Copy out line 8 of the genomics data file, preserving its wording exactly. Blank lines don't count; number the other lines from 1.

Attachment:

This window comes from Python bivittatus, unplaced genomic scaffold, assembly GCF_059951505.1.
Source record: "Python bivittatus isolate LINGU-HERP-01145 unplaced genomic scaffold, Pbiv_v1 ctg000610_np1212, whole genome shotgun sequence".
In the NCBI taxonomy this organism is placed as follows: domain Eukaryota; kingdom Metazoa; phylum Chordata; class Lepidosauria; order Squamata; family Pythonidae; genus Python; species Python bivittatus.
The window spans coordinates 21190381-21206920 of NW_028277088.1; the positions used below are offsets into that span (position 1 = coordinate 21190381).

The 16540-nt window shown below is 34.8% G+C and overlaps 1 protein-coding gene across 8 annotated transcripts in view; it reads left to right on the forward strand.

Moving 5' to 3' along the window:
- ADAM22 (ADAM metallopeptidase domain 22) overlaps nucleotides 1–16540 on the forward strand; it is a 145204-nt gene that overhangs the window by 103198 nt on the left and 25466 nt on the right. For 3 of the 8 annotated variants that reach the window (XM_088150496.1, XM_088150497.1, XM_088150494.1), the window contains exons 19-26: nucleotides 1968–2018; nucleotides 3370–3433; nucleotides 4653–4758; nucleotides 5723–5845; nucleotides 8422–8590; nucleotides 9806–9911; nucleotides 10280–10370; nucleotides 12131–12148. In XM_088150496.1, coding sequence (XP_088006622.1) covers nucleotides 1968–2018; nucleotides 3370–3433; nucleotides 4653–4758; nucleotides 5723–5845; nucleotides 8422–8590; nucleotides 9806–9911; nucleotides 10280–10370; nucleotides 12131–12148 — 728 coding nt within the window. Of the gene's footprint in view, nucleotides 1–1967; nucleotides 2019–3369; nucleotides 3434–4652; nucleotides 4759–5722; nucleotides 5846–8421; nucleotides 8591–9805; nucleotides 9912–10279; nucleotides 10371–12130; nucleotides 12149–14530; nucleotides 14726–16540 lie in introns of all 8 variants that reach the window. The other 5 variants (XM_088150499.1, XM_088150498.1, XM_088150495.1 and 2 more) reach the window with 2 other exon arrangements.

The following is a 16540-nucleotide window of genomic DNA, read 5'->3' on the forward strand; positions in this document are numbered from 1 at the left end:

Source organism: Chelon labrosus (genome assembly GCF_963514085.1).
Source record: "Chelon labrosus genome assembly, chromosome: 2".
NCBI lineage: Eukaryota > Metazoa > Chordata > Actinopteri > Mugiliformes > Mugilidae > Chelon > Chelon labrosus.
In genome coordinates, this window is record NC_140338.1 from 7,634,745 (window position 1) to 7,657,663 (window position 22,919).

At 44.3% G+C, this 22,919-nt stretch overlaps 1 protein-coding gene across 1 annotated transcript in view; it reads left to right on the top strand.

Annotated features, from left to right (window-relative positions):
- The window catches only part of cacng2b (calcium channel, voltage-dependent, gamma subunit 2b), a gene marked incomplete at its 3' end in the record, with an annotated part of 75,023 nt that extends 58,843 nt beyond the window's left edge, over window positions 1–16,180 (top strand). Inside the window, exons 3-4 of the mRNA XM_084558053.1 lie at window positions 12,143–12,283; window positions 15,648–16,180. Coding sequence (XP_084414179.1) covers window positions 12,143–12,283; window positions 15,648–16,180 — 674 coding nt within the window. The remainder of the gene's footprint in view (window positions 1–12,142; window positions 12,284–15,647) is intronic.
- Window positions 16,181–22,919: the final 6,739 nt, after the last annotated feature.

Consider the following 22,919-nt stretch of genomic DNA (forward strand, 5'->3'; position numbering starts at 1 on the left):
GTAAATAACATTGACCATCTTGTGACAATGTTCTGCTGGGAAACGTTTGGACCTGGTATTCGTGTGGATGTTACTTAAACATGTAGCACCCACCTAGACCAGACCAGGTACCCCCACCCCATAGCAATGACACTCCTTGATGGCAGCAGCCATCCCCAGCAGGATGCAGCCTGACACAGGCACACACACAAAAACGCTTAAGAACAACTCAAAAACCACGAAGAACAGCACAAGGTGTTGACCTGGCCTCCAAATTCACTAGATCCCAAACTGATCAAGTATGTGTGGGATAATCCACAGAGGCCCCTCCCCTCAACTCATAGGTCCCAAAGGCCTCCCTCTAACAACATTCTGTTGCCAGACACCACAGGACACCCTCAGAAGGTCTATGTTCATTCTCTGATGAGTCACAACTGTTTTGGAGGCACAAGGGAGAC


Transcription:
The following is a 16540-nucleotide window of genomic DNA, read 5'->3' on the forward strand; positions in this document are numbered from 1 at the left end: